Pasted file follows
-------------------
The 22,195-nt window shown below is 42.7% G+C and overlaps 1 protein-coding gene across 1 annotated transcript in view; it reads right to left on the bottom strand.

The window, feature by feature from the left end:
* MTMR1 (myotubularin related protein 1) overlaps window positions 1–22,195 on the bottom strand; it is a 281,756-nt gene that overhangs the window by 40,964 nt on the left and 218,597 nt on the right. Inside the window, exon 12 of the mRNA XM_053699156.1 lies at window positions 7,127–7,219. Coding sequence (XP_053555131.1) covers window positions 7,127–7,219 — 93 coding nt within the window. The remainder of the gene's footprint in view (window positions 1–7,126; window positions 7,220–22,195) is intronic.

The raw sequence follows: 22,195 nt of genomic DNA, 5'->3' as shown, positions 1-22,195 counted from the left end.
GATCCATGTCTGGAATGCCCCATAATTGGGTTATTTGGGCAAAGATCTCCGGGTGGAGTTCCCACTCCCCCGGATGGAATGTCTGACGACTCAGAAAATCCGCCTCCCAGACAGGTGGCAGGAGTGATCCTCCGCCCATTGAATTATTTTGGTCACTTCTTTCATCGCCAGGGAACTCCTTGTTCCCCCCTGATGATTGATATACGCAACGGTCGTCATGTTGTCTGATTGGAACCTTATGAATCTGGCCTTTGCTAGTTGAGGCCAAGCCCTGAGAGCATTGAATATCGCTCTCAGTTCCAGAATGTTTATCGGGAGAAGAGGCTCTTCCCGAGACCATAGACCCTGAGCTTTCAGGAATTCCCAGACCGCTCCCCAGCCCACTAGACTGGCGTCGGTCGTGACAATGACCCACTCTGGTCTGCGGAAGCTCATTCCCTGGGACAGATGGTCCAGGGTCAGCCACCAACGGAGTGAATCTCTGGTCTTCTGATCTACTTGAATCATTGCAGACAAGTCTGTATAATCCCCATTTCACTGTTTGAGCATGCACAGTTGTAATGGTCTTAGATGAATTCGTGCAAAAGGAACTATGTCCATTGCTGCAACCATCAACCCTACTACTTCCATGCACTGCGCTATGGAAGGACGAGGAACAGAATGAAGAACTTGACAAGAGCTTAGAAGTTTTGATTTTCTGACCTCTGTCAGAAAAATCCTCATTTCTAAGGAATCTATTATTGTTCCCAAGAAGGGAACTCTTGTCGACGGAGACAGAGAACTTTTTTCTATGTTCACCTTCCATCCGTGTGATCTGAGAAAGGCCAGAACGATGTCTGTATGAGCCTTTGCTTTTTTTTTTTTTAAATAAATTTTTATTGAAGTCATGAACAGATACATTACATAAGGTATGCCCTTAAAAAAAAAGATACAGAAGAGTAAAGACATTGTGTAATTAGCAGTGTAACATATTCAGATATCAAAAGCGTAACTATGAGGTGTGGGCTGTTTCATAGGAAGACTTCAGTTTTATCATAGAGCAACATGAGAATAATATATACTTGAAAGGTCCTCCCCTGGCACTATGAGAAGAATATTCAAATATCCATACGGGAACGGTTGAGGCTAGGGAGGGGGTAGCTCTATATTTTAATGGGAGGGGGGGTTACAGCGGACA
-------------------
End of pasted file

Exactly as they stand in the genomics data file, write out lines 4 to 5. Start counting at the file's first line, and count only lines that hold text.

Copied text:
The raw sequence follows: 22,195 nt of genomic DNA, 5'->3' as shown, positions 1-22,195 counted from the left end.
GATCCATGTCTGGAATGCCCCATAATTGGGTTATTTGGGCAAAGATCTCCGGGTGGAGTTCCCACTCCCCCGGATGGAATGTCTGACGACTCAGAAAATCCGCCTCCCAGACAGGTGGCAGGAGTGATCCTCCGCCCATTGAATTATTTTGGTCACTTCTTTCATCGCCAGGGAACTCCTTGTTCCCCCCTGATGATTGATATACGCAACGGTCGTCATGTTGTCTGATTGGAACCTTATGAATCTGGCCTTTGCTAGTTGAGGCCAAGCCCTGAGAGCATTGAATATCGCTCTCAGTTCCAGAATGTTTATCGGGAGAAGAGGCTCTTCCCGAGACCATAGACCCTGAGCTTTCAGGAATTCCCAGACCGCTCCCCAGCCCACTAGACTGGCGTCGGTCGTGACAATGACCCACTCTGGTCTGCGGAAGCTCATTCCCTGGGACAGATGGTCCAGGGTCAGCCACCAACGGAGTGAATCTCTGGTCTTCTGATCTACTTGAATCATTGCAGACAAGTCTGTATAATCCCCATTTCACTGTTTGAGCATGCACAGTTGTAATGGTCTTAGATGAATTCGTGCAAAAGGAACTATGTCCATTGCTGCAACCATCAACCCTACTACTTCCATGCACTGCGCTATGGAAGGACGAGGAACAGAATGAAGAACTTGACAAGAGCTTAGAAGTTTTGATTTTCTGACCTCTGTCAGAAAAATCCTCATTTCTAAGGAATCTATTATTGTTCCCAAGAAGGGAACTCTTGTCGACGGAGACAGAGAACTTTTTTCTATGTTCACCTTCCATCCGTGTGATCTGAGAAAGGCCAGAACGATGTCTGTATGAGCCTTTGCTTTTTTTTTTTTTAAATAAATTTTTATTGAAGTCATGAACAGATACATTACATAAGGTATGCCCTTAAAAAAAAAGATACAGAAGAGTAAAGACATTGTGTAATTAGCAGTGTAACATATTCAGATATCAAAAGCGTAACTATGAGGTGTGGGCTGTTTCATAGGAAGACTTCAGTTTTATCATAGAGCAACATGAGAATAATATATACTTGAAAGGTCCTCCCCTGGCACTATGAGAAGAATATTCAAATATCCATACGGGAACGGTTGAGGCTAGGGAGGGGGTAGCTCTATATTTTAATGGGAGGGGGGGTTACAGCGGACA